A second chance at life



Source: http://www.independent.co.ug/rwanda-ed/rwanda/5569-a-second-chance-at-life


Rwanda genocide survivor has found a business niche in Ottawa

In Vanier, a suburb in the eastern neighborhood of Ottawa known for its large francophone population, Bon Marché, which just opened last year, has become the place to go shopping for exotic groundnut flour, cassava, sweet potatoes, dried red or black beans, and many other products imported from East and West Africa and the Caribbean.

“The community of people from East Africa is growing,” says Alain Ntwali, one of the owners of the shop, in his vernacular Kinyarwanda. “Since we know that people from Uganda like matoke from their own country and Kenyans like maize flour from Kenya, what about providing them with what they need?”

The 29-year-old merchant recounts how he came to Canada in 2005 after surviving the 1994 genocide against the Tutsi in Rwanda. “There are many opportunities in Canada and there aren’t many people who get a chance to live here and enjoy those opportunities,” he says standing in front of a black cloth on one of the store’s shelves that reads ‘Never again 1994.’

Ntwali survived the genocide by first hiding in Nyamirambo, a suburb of Kigali. He then went to Hotel des Mille Colline, a high profile hotel in the city, where he stayed until the United Nations mission in the country facilitated for him and many other Tutsi survivors to escape the danger.

Although his siblings—two sisters and three brothers—survived as well, the subsequent violence didn’t spare his father Anselme Sakumi, his mother Immaculée Gasibirege, and his many aunts, cousins and other relatives who died in the same horror that killed an estimated 800,000 to one million ethnic Tutsis and some moderate Hutus over the course of 100 days from April 6 to July 16, 1994.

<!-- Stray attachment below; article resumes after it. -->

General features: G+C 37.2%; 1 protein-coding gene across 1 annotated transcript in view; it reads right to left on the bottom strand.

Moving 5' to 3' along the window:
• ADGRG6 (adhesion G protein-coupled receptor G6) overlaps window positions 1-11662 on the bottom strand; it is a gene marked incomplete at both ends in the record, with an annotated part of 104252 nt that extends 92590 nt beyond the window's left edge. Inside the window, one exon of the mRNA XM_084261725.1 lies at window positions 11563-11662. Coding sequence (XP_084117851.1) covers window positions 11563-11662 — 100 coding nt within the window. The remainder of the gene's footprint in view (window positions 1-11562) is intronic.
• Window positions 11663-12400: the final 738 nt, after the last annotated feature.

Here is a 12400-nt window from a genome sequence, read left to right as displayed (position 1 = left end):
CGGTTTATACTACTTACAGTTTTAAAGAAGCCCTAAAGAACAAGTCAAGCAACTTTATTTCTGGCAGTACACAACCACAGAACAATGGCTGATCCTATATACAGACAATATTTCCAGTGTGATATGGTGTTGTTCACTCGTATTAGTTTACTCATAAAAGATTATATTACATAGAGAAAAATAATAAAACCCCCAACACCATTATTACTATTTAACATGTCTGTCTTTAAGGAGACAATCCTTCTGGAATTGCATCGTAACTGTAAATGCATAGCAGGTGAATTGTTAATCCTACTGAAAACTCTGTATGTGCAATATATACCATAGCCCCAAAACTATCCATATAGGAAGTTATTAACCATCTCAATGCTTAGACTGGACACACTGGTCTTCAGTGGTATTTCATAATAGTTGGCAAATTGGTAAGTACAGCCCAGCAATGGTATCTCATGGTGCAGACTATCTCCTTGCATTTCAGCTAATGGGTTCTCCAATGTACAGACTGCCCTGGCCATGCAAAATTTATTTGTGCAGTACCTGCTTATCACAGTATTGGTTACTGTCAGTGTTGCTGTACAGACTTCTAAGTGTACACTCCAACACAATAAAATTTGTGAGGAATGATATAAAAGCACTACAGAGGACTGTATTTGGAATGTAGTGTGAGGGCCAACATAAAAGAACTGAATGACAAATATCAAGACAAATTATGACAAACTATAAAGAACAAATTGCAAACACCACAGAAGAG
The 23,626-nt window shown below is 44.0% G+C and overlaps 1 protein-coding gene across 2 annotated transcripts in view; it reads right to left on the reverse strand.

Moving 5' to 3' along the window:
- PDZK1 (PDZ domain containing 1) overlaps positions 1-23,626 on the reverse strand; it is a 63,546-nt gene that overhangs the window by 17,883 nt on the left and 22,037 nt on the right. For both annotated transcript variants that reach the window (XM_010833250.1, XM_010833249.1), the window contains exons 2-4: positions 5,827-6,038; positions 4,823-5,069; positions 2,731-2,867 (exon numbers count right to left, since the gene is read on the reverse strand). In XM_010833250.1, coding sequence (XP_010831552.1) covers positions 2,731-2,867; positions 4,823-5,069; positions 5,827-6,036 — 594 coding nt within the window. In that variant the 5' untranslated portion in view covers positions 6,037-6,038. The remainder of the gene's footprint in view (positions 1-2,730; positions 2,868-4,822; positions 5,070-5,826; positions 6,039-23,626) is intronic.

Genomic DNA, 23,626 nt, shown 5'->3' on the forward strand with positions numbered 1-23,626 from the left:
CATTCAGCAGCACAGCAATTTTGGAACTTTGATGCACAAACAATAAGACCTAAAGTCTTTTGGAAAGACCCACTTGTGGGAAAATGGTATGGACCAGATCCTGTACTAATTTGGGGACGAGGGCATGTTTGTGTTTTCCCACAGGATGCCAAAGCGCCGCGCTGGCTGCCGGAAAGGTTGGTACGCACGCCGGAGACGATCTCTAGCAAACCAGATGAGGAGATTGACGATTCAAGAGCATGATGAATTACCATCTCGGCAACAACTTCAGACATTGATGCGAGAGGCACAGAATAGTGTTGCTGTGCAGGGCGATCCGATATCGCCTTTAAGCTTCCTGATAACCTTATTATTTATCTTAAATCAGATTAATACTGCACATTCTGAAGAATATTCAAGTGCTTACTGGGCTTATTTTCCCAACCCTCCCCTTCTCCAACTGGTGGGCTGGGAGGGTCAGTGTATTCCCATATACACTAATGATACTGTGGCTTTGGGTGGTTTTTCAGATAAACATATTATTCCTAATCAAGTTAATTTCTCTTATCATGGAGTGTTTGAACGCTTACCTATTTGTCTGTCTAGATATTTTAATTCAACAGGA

It is during this period that Ntwali spends a fair amount of time grieving and ensuring that survivors in Ottawa will commemorate the genocide with their families, members of the Rwandan community in Canada and their Canadian friends. He leads the activities through Humura, an association representing Tutsi Genocide Survivors in Canada’s National Capital Region.

Ntwali is also involved with activities that seek to ensure that Canada doesn’t become a safe haven for those who committed the genocide, and was among the people who prepared a letter that urged the Canadian government to urgently deport Leon Mugesera back to Rwanda before it finally did.

Ntwali, one of more than 100 Rwandan genocide survivors who live in Ottawa, says the city has proved to be a fairly good place for the survivors to live. The area’s proximity to some federal government jobs and both big and small private businesses in the capital is very useful.

It also helps, he says, having some distance between his new life and the tragedy of the past, a finding that has been confirmed Emmanuel Habimana, a Rwandan psychology professor at Université du Québec à Trois-Rivières, Québec. According to research conducted by Habimana, Rwandan genocide survivors in Canada are better able to deal with post-traumatic stress disorder than their counterparts in Rwanda.

But home is still home and although Ntwali enjoys his Canadian life, which he shares with his wife and their soon to be born baby, the possibility of returning one day still enters his mind.“It all depends on how life treats you,” he says. “You may find opportunities in other places and go there, but for the moment my life is here in Canada.”


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